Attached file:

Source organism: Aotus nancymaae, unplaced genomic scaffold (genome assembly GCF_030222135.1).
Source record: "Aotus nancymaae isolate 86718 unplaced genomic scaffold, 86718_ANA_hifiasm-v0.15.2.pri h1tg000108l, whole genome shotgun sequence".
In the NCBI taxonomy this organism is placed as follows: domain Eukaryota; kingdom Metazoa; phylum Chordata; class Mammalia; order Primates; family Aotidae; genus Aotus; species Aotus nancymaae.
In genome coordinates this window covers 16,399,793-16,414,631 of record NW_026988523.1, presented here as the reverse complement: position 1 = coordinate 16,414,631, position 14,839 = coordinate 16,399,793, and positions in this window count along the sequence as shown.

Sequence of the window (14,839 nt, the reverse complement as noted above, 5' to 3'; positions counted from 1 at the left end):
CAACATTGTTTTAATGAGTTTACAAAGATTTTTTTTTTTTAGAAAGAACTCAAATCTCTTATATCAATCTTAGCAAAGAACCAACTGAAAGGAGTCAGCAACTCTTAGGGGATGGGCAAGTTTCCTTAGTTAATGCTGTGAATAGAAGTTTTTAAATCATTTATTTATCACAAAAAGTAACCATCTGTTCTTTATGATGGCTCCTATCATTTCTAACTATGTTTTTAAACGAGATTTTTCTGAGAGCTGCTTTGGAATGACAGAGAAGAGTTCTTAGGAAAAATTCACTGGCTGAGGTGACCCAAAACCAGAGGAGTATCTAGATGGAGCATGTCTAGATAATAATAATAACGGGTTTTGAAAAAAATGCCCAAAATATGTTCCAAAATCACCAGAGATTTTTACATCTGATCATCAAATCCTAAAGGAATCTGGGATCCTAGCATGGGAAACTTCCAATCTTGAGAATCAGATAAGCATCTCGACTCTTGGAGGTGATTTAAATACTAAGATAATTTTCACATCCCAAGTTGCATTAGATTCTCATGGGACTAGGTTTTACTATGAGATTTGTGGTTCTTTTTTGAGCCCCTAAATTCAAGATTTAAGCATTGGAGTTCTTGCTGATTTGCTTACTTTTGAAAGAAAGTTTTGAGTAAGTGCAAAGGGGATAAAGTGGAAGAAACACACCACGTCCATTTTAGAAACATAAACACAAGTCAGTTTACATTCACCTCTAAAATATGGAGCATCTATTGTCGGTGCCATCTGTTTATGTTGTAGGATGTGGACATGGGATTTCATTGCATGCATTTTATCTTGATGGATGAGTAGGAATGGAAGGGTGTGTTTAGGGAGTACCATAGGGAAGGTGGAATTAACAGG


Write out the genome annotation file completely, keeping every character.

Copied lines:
Source organism: Aotus nancymaae, unplaced genomic scaffold (genome assembly GCF_030222135.1).
Source record: "Aotus nancymaae isolate 86718 unplaced genomic scaffold, 86718_ANA_hifiasm-v0.15.2.pri h1tg000108l, whole genome shotgun sequence".
In the NCBI taxonomy this organism is placed as follows: domain Eukaryota; kingdom Metazoa; phylum Chordata; class Mammalia; order Primates; family Aotidae; genus Aotus; species Aotus nancymaae.
In genome coordinates this window covers 16,399,793-16,414,631 of record NW_026988523.1, presented here as the reverse complement: position 1 = coordinate 16,414,631, position 14,839 = coordinate 16,399,793, and positions in this window count along the sequence as shown.

Sequence of the window (14,839 nt, the reverse complement as noted above, 5' to 3'; positions counted from 1 at the left end):
CAACATTGTTTTAATGAGTTTACAAAGATTTTTTTTTTTTAGAAAGAACTCAAATCTCTTATATCAATCTTAGCAAAGAACCAACTGAAAGGAGTCAGCAACTCTTAGGGGATGGGCAAGTTTCCTTAGTTAATGCTGTGAATAGAAGTTTTTAAATCATTTATTTATCACAAAAAGTAACCATCTGTTCTTTATGATGGCTCCTATCATTTCTAACTATGTTTTTAAACGAGATTTTTCTGAGAGCTGCTTTGGAATGACAGAGAAGAGTTCTTAGGAAAAATTCACTGGCTGAGGTGACCCAAAACCAGAGGAGTATCTAGATGGAGCATGTCTAGATAATAATAATAACGGGTTTTGAAAAAAATGCCCAAAATATGTTCCAAAATCACCAGAGATTTTTACATCTGATCATCAAATCCTAAAGGAATCTGGGATCCTAGCATGGGAAACTTCCAATCTTGAGAATCAGATAAGCATCTCGACTCTTGGAGGTGATTTAAATACTAAGATAATTTTCACATCCCAAGTTGCATTAGATTCTCATGGGACTAGGTTTTACTATGAGATTTGTGGTTCTTTTTTGAGCCCCTAAATTCAAGATTTAAGCATTGGAGTTCTTGCTGATTTGCTTACTTTTGAAAGAAAGTTTTGAGTAAGTGCAAAGGGGATAAAGTGGAAGAAACACACCACGTCCATTTTAGAAACATAAACACAAGTCAGTTTACATTCACCTCTAAAATATGGAGCATCTATTGTCGGTGCCATCTGTTTATGTTGTAGGATGTGGACATGGGATTTCATTGCATGCATTTTATCTTGATGGATGAGTAGGAATGGAAGGGTGTGTTTAGGGAGTACCATAGGGAAGGTGGAATTAACAGG